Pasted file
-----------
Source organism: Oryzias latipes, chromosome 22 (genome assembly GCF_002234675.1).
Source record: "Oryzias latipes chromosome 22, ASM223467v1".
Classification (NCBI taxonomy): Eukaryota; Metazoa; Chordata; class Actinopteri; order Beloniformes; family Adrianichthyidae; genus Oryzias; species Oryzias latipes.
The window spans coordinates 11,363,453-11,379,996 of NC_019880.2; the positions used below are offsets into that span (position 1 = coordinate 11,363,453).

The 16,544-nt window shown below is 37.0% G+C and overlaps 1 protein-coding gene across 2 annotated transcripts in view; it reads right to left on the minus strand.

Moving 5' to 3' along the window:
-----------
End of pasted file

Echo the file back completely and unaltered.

Source organism: Oryzias latipes, chromosome 22 (genome assembly GCF_002234675.1).
Source record: "Oryzias latipes chromosome 22, ASM223467v1".
Classification (NCBI taxonomy): Eukaryota; Metazoa; Chordata; class Actinopteri; order Beloniformes; family Adrianichthyidae; genus Oryzias; species Oryzias latipes.
The window spans coordinates 11,363,453-11,379,996 of NC_019880.2; the positions used below are offsets into that span (position 1 = coordinate 11,363,453).

The 16,544-nt window shown below is 37.0% G+C and overlaps 1 protein-coding gene across 2 annotated transcripts in view; it reads right to left on the minus strand.

Moving 5' to 3' along the window: